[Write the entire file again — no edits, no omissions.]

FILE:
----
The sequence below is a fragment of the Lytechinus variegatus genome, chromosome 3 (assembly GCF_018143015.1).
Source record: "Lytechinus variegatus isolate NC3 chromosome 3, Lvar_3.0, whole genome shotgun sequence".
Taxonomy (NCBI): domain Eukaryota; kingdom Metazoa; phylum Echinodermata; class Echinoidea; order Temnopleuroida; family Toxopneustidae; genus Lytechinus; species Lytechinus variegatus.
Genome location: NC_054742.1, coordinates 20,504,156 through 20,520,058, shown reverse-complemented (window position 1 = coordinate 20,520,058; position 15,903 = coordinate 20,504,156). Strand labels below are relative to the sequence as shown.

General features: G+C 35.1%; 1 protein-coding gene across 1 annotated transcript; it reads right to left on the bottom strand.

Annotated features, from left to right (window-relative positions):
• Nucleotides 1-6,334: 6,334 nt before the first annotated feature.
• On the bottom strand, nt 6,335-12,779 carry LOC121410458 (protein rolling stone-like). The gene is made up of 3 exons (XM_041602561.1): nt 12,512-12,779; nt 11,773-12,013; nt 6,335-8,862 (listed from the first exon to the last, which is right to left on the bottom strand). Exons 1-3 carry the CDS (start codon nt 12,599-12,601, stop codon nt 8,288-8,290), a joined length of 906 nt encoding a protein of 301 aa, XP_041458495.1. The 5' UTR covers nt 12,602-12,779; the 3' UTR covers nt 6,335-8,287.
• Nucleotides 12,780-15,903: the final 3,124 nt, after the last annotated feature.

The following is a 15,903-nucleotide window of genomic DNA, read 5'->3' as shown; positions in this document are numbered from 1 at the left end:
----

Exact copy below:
The sequence below is a fragment of the Lytechinus variegatus genome, chromosome 3 (assembly GCF_018143015.1).
Source record: "Lytechinus variegatus isolate NC3 chromosome 3, Lvar_3.0, whole genome shotgun sequence".
Taxonomy (NCBI): domain Eukaryota; kingdom Metazoa; phylum Echinodermata; class Echinoidea; order Temnopleuroida; family Toxopneustidae; genus Lytechinus; species Lytechinus variegatus.
Genome location: NC_054742.1, coordinates 20,504,156 through 20,520,058, shown reverse-complemented (window position 1 = coordinate 20,520,058; position 15,903 = coordinate 20,504,156). Strand labels below are relative to the sequence as shown.

General features: G+C 35.1%; 1 protein-coding gene across 1 annotated transcript; it reads right to left on the bottom strand.

Annotated features, from left to right (window-relative positions):
• Nucleotides 1-6,334: 6,334 nt before the first annotated feature.
• On the bottom strand, nt 6,335-12,779 carry LOC121410458 (protein rolling stone-like). The gene is made up of 3 exons (XM_041602561.1): nt 12,512-12,779; nt 11,773-12,013; nt 6,335-8,862 (listed from the first exon to the last, which is right to left on the bottom strand). Exons 1-3 carry the CDS (start codon nt 12,599-12,601, stop codon nt 8,288-8,290), a joined length of 906 nt encoding a protein of 301 aa, XP_041458495.1. The 5' UTR covers nt 12,602-12,779; the 3' UTR covers nt 6,335-8,287.
• Nucleotides 12,780-15,903: the final 3,124 nt, after the last annotated feature.

The following is a 15,903-nucleotide window of genomic DNA, read 5'->3' as shown; positions in this document are numbered from 1 at the left end: